THE BASIS OF SEWAGE TREATMENT WORKS DESIGN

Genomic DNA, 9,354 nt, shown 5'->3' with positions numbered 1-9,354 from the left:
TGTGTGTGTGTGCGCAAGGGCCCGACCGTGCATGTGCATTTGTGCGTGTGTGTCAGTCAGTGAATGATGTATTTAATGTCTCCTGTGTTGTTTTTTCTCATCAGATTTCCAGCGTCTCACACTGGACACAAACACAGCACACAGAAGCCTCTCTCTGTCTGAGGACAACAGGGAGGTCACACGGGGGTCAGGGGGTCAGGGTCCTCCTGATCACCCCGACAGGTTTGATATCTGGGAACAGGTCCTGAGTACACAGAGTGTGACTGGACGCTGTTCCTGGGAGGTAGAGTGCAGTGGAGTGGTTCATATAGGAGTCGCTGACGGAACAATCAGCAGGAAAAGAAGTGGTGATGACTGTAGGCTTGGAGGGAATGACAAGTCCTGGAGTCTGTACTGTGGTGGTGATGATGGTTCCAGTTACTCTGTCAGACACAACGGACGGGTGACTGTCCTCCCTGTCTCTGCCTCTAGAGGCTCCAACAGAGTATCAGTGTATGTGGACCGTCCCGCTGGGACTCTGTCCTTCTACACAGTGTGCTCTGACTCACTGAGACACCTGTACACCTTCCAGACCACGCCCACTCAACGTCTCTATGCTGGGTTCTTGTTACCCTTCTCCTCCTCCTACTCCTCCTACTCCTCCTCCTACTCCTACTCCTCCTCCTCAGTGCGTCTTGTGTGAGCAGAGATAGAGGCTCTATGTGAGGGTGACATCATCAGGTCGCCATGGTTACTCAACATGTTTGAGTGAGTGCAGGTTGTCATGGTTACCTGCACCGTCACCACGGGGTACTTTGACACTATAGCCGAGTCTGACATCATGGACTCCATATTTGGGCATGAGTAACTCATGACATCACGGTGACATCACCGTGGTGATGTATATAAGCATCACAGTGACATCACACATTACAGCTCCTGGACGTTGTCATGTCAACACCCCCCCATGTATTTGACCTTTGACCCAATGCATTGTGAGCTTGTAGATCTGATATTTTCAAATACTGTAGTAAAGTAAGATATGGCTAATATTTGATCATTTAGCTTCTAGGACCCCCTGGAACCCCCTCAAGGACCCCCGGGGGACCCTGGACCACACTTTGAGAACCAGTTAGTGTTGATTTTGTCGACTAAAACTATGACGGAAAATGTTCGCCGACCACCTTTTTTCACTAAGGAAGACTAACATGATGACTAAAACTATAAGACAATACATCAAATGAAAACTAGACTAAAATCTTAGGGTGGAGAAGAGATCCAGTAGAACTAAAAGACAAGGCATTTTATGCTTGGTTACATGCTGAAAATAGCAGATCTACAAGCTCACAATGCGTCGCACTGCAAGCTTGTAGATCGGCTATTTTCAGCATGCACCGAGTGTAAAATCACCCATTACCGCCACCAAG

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THE BASIS OF SEWAGE TREATMENT WORKS DESIGN BIOLOGICAL FILTRATION PROCESS DESIGN 1. Introduction This lecture only covers the basic process design of biological filtration and concentrates on carbonaceous oxidation of domestic sewages. Information given in the paper has been gathered from various sources, therefore it should be fairly typical of that used throughout the UK. However, most companies have their own standard designs and standard details, resulting in possible minor variation with course members individual experiences to date. 2. The Process 2.1 Definition Biological filters are fixed film reactors which are colonised by aquatic aerobic micro organisms and moisture loving invertebrates. Settled sewage is distributed uniformly over the upper surface and trickles through the bed to the underdrains. The organisms in the film bring about oxidation and clarification for the sewage. The film is continuously growing and breaking off from the support media into the flow producing a sludge (humus) which is separated from the effluent by settlement in humus tanks. 2.2 The Biology of Biological Filtration Bacteria are the predominant group, numbers up to 2 x 109/ml. a) Heterotropic Bacteria This group characterised by a requirement for complex organic matter as a source of energy.They are responsible for the primary oxidation of pollutants. b) Autotrophic Bacteria These bacteria utilise carbon dioxide as their carbon source and inorganic chemicals as sources of energy for cell growth.They are principally represented by nitrosomonas (oxidising ammonia ion to nitrite) and nitrobacter (oxidising nitrite to nitrate). They grow as a zoogloeal slime on the fliter media. The volume of slime and numbers of bacteria diminish in relation to the food and energy supply downwards through the filter. The type of bacteria also varies throughout the bed with heterotrophic bacteria predominating in the upper part of the bed and autotrophic nitrifying bacteria present near the bottom. The food supply is mainly organic material in suspension or colloidal solution which becomes absorbed onto the surface of the slime. There it is rendered soluble, if not already so, and passes by diffusion into the bacterial cells. It is suggested that there is little difference in efficiency at the bacteria level over a sewage temperature range of 10C to 30C. This is probably due to changes in the species composition with temperature change. There are marked seasonal changes, however, in the efficiency of trickling filters due to disturbances of the film grazing fauna. Below 10C, temperature plays a direct role in changing their efficiency particularly with respect to nitrification. Fungi As they are heterotrophic microorganisms, when present they compete for the same food as the bacteria. They occur in most filter beds and can occasionally dominate the community often resulting in ponding. They can tolerate a high carbon : nitrogen ratio and more acid conditions than bacteria. They may outgrow bacteria in low winter temperatures, and at high substrate concentrations in the upper layers of filters. They metabolise a higher proportion of substrate than do bacteria. Numbers are about one eighth of bacteria in terms of volume. Protozoa These are a diverse group of unicellular organisms including swimming, stalked and crawling ciliates, flagellates and amoeba. The ciliates and amoebae consume the freely suspended bacteria in the liquid film and so clarify the effluent. Numerically protozoa are second to the bacteria, and although their numbers increase in winter there is no apparent effect on the effluent quality. When protozoa are sparse (e.g in conditions of overloading, after toxic shock, or high rate filtration) the filter effluent will be expected to be turbid). Metazoa These include successively rotifers, nematodes (non segmented round worms), annelidworms (segmented), dipteran flies (characterised by one pair of wings, many having aquatic larvae), beetles and springtails. Collectively they have often been referred to as “grazing organisms”. Nematodes feed mostly on particles and thus compete with protozoa. Annelid worms and insect larvae feed on the smaller film organisms in the lower layers of the filter and are most active in the summer months. They are responsible for controlling the extent of the film growth during the summer – the principal effect being the reduction of sludge production and increase in sludge settleability. During the winter their activity virtually ceases. In heavily loaded filters this can result in excessive film accumulation near the filter surface where the rate of slime growth is highest with consequent partial blockage leading to puddle formation (ponding). In modern filters the likelihood of this form of ponding is reduced due to the downward trent in filter organic loading. There are two periods during the year when the filters loose a large amount of film. This is known as sloughing and it is most noticeable in spring although there is usually a second lighter slough in later summer. Food Pyramid The feeding relationships between the various feeding (trophic) levels or organisms in a filter are shown in the diagram below. The arrows indicate transfer of matter between the various levels of organisms. The conversion of soluble and dead organic matter in the influent to mineral salts and degraded organic matter in the effluent is indicated. Humus sludge, consisting of surplus organisms washed out of the filter is also released. The pyramid represents the decreasing amount of organic matter transferred to higher levels as organic carbon containing compounds are utilised in respiration processes with the release of carbon dioxide and water. Flies Fly larvae & worms Rotifers and Nematodes Holozoic Protozoa Heterotropic Bacteria and Fungi Influent plus Saprobic Protozoa Dead Organic Solids Soluble Organic Wastes Degraded Organic Matter Mineral Salts Effluent 2.3 Chemical Requirements of Biological Filtration The chemical requirements are the same as for any aerobic biological process, i.e. oxygen nutrients in the ration 100 BOD : 5 nitrogen : 1 phosphorus neutral pH, 65 – 8.0 is preferred. It is the rate for any of these requirements to be limiting in a well designed filter treating domestic sewage. When trade wastes are present in relatively large proportions they may cause problems e.g wastes from brewing, distilleries, vegetable processing, paper making are deficient in N + P and chemical addition may be required. 2.4 Methods of Operation a) Single Filtration settled sewage Effluent Filter Humus Tank b) Recirculation settled sewage Effluent Filter Humus Tank Inlet Recirculation is used to control ponding due to excessive film growth, however is usually reduces nitrification. It may also be used to dilute strong wastes or to maintain the wetting rate at low flows in order to utilise the full volume of the filter bed. Care should be taken when employing recirculation that benefits gained by improving treatment on the filter are not lost by overloading the humus tank. A method of avoiding this is controlling recirculation according to the works inlet flow so that as the flow increases recirculation decreases. An alternative method is to recirculate filter effluent but this may not be satisfactory during periods of filter sloughing if the media is small. At small works it is sometimes beneficial to recirculate the flow to the primary tank inlet as this keeps the primary tanks fresh during periods of low flow. Recirculation is more expensive in capital and running costs than single filtration. c) Double filtration Settled Sewage Primary Second Final Effluent filter Intermediate filter Humus Humus Tank This method of operation gives a good performance although it is expensive in terms of capital and revenue costs. Its principle use is for strong wastes as it enables large media to be used in the first filter which will not block due to excessive film growth. The strength of the waste is reduced to a level where smaller media can be employed on the second filter. It is therefore more efficient per unit volume of media. The primary filter may be high rate plastic media or large (63 mm or more) mineral media. 2.5 Advantages and Disadvantages of Biological Filtration Advantages It is a low technology and therefore requires little technical supervision. It is a very robust process. Low revenue costs. Filters can become conditioned to some toxic wastes enabling them to be treated, e.g. phenols, cyanide. Disadvantages High capital cost Large land area required. 3. Process Design The main deign parameters are: Organic Loading Rate – Weight of BOD applied per day per unit volume of media (kg/m3/d). Hydraulic Loading Rate – volume of flow applied per day per unit volume of media (m3/m3/d). Both parameters are averages, usually annual averages. They therefore take into account diurnal and seasonal variations in load and flow. For a normal domestic sewage which does not contain excessive infiltration the organic loading rate will be the controlling parameter determining the effluent quality. However, as the hydraulic load on a filter increases the liquid retention period decreases, so that the flow is in contact with the film for less time and proportion of oxidisable matter removed decreases. Conversely, if the hydraulic loading it too low all the media may not be fully utilised or the film may dry out resulting in the filter not being used effectively. It is therefore important that the hydraulic loading remains at a controlled level. More consideration is now being given to the effective surface area of the media. The smaller the media the greater its surface area, thus more biomass is available to treat the sewage. Therefore the smaller the media, the smaller the spaces between the media resulting in less air circulation and a greater potential for blockage due to film accumulation. it can be seen that a balance has to be taken between the two opposing factors. Generally 50 mm media is used in filters and this provides the optimum surface area for most domestic sewages. However the volume of the filter can be reduced by using 40 mm media if the sewage is weak and a larger media must be used for strong wastes, unless it can be diluted by recirculation, etc. The importance of good data cannot be over stressed. Good analytical and flow data is essential in order to identify the load to be treated. Laboratory treatability/toxicity analysis will indicate whether the sewage is more or less treatable than domestic sewage and indicate the presence of toxic substances. The performance of existing treatment units or pilot plant data will enable more precise predictions of plant performance and lead to capital productivity as it will be possible to reduce the “comfort factor”, i.e the additional capacity included just in case. The loadings given below are for a typical domestic sewage on 50 mm slag media. 95% ile Effluent Standard Organic Load Maximum SS BOD NH3 kgBOD/m3/d Hydraulic Load at DWF m3/m3/d 60 40 0.12-0.15 1.2 45 30 10 0.09-0.12 0.6 *30 20 5 0.07-0.09 0.6 The range is due to sources of information being used. * It may not be possible to achieve this standard without tertiary treatment. Over the years the recommended organic load to achieve a particular effluent quality has reduced. This could be due to increasing knowledge of the performance of filters but my be more due to the greater requirement to comply with a legal consent.